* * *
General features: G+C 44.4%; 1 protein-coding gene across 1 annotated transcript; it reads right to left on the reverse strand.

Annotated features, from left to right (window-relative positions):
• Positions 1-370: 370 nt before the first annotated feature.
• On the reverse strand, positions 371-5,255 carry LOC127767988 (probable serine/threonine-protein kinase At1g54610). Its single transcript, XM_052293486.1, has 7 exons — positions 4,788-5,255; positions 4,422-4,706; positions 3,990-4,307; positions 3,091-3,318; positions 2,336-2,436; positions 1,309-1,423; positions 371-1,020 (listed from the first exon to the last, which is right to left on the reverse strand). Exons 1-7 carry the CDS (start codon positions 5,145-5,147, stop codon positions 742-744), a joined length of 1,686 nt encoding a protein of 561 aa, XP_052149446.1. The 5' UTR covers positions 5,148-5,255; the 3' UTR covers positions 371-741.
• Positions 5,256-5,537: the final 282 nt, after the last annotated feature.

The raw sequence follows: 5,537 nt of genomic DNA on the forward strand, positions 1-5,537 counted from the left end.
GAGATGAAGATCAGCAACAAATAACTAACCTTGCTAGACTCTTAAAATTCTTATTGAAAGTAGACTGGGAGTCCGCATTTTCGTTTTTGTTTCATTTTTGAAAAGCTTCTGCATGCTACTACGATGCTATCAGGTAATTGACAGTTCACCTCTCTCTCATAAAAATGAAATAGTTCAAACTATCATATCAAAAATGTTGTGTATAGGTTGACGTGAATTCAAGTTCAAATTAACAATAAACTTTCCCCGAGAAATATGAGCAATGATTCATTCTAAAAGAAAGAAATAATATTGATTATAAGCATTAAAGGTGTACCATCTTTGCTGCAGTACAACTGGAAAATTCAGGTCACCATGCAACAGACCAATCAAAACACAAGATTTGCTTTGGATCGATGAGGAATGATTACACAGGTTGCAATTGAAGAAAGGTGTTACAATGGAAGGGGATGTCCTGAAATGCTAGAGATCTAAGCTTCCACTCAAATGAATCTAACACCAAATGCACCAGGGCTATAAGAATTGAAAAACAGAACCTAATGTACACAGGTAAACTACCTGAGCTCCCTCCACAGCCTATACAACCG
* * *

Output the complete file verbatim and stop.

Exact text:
General features: G+C 44.4%; 1 protein-coding gene across 1 annotated transcript; it reads right to left on the reverse strand.

Annotated features, from left to right (window-relative positions):
• Positions 1-370: 370 nt before the first annotated feature.
• On the reverse strand, positions 371-5,255 carry LOC127767988 (probable serine/threonine-protein kinase At1g54610). Its single transcript, XM_052293486.1, has 7 exons — positions 4,788-5,255; positions 4,422-4,706; positions 3,990-4,307; positions 3,091-3,318; positions 2,336-2,436; positions 1,309-1,423; positions 371-1,020 (listed from the first exon to the last, which is right to left on the reverse strand). Exons 1-7 carry the CDS (start codon positions 5,145-5,147, stop codon positions 742-744), a joined length of 1,686 nt encoding a protein of 561 aa, XP_052149446.1. The 5' UTR covers positions 5,148-5,255; the 3' UTR covers positions 371-741.
• Positions 5,256-5,537: the final 282 nt, after the last annotated feature.

The raw sequence follows: 5,537 nt of genomic DNA on the forward strand, positions 1-5,537 counted from the left end.
GAGATGAAGATCAGCAACAAATAACTAACCTTGCTAGACTCTTAAAATTCTTATTGAAAGTAGACTGGGAGTCCGCATTTTCGTTTTTGTTTCATTTTTGAAAAGCTTCTGCATGCTACTACGATGCTATCAGGTAATTGACAGTTCACCTCTCTCTCATAAAAATGAAATAGTTCAAACTATCATATCAAAAATGTTGTGTATAGGTTGACGTGAATTCAAGTTCAAATTAACAATAAACTTTCCCCGAGAAATATGAGCAATGATTCATTCTAAAAGAAAGAAATAATATTGATTATAAGCATTAAAGGTGTACCATCTTTGCTGCAGTACAACTGGAAAATTCAGGTCACCATGCAACAGACCAATCAAAACACAAGATTTGCTTTGGATCGATGAGGAATGATTACACAGGTTGCAATTGAAGAAAGGTGTTACAATGGAAGGGGATGTCCTGAAATGCTAGAGATCTAAGCTTCCACTCAAATGAATCTAACACCAAATGCACCAGGGCTATAAGAATTGAAAAACAGAACCTAATGTACACAGGTAAACTACCTGAGCTCCCTCCACAGCCTATACAACCG